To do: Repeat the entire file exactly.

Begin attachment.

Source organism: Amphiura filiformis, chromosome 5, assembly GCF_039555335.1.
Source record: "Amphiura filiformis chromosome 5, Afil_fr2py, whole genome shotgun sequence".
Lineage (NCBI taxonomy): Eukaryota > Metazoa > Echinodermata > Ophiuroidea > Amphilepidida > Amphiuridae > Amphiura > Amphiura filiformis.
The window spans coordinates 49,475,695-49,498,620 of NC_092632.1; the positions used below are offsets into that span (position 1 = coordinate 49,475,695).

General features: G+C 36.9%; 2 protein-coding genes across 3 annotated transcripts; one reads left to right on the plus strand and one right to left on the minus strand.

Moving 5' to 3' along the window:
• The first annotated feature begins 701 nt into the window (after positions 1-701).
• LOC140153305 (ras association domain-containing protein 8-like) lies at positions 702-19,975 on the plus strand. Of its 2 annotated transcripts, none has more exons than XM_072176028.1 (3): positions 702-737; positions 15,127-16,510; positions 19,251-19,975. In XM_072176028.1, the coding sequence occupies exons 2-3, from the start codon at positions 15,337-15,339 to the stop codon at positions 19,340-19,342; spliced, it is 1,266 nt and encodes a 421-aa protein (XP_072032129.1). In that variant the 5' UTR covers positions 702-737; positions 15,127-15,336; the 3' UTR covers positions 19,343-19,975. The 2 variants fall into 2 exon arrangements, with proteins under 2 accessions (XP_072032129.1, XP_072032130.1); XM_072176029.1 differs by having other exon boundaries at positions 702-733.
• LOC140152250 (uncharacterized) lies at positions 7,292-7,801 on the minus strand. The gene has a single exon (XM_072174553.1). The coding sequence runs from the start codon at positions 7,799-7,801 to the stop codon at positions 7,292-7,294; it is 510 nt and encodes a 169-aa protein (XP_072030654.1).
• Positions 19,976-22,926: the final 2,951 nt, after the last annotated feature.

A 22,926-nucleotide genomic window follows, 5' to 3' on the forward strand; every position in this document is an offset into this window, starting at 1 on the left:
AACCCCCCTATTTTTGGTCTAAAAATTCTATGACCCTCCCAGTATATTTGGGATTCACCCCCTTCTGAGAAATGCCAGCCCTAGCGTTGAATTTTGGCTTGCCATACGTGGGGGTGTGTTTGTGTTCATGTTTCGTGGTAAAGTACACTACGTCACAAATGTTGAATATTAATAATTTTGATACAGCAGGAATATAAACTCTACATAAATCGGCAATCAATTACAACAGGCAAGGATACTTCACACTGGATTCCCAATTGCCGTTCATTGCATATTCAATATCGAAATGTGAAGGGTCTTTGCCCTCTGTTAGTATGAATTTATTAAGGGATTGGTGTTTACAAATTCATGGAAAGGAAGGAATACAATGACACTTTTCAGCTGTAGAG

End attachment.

Source organism: Amphiura filiformis, chromosome 5, assembly GCF_039555335.1.
Source record: "Amphiura filiformis chromosome 5, Afil_fr2py, whole genome shotgun sequence".
Lineage (NCBI taxonomy): Eukaryota > Metazoa > Echinodermata > Ophiuroidea > Amphilepidida > Amphiuridae > Amphiura > Amphiura filiformis.
The window spans coordinates 49,475,695-49,498,620 of NC_092632.1; the positions used below are offsets into that span (position 1 = coordinate 49,475,695).

General features: G+C 36.9%; 2 protein-coding genes across 3 annotated transcripts; one reads left to right on the plus strand and one right to left on the minus strand.

Moving 5' to 3' along the window:
• The first annotated feature begins 701 nt into the window (after positions 1-701).
• LOC140153305 (ras association domain-containing protein 8-like) lies at positions 702-19,975 on the plus strand. Of its 2 annotated transcripts, none has more exons than XM_072176028.1 (3): positions 702-737; positions 15,127-16,510; positions 19,251-19,975. In XM_072176028.1, the coding sequence occupies exons 2-3, from the start codon at positions 15,337-15,339 to the stop codon at positions 19,340-19,342; spliced, it is 1,266 nt and encodes a 421-aa protein (XP_072032129.1). In that variant the 5' UTR covers positions 702-737; positions 15,127-15,336; the 3' UTR covers positions 19,343-19,975. The 2 variants fall into 2 exon arrangements, with proteins under 2 accessions (XP_072032129.1, XP_072032130.1); XM_072176029.1 differs by having other exon boundaries at positions 702-733.
• LOC140152250 (uncharacterized) lies at positions 7,292-7,801 on the minus strand. The gene has a single exon (XM_072174553.1). The coding sequence runs from the start codon at positions 7,799-7,801 to the stop codon at positions 7,292-7,294; it is 510 nt and encodes a 169-aa protein (XP_072030654.1).
• Positions 19,976-22,926: the final 2,951 nt, after the last annotated feature.

A 22,926-nucleotide genomic window follows, 5' to 3' on the forward strand; every position in this document is an offset into this window, starting at 1 on the left:
AACCCCCCTATTTTTGGTCTAAAAATTCTATGACCCTCCCAGTATATTTGGGATTCACCCCCTTCTGAGAAATGCCAGCCCTAGCGTTGAATTTTGGCTTGCCATACGTGGGGGTGTGTTTGTGTTCATGTTTCGTGGTAAAGTACACTACGTCACAAATGTTGAATATTAATAATTTTGATACAGCAGGAATATAAACTCTACATAAATCGGCAATCAATTACAACAGGCAAGGATACTTCACACTGGATTCCCAATTGCCGTTCATTGCATATTCAATATCGAAATGTGAAGGGTCTTTGCCCTCTGTTAGTATGAATTTATTAAGGGATTGGTGTTTACAAATTCATGGAAAGGAAGGAATACAATGACACTTTTCAGCTGTAGAG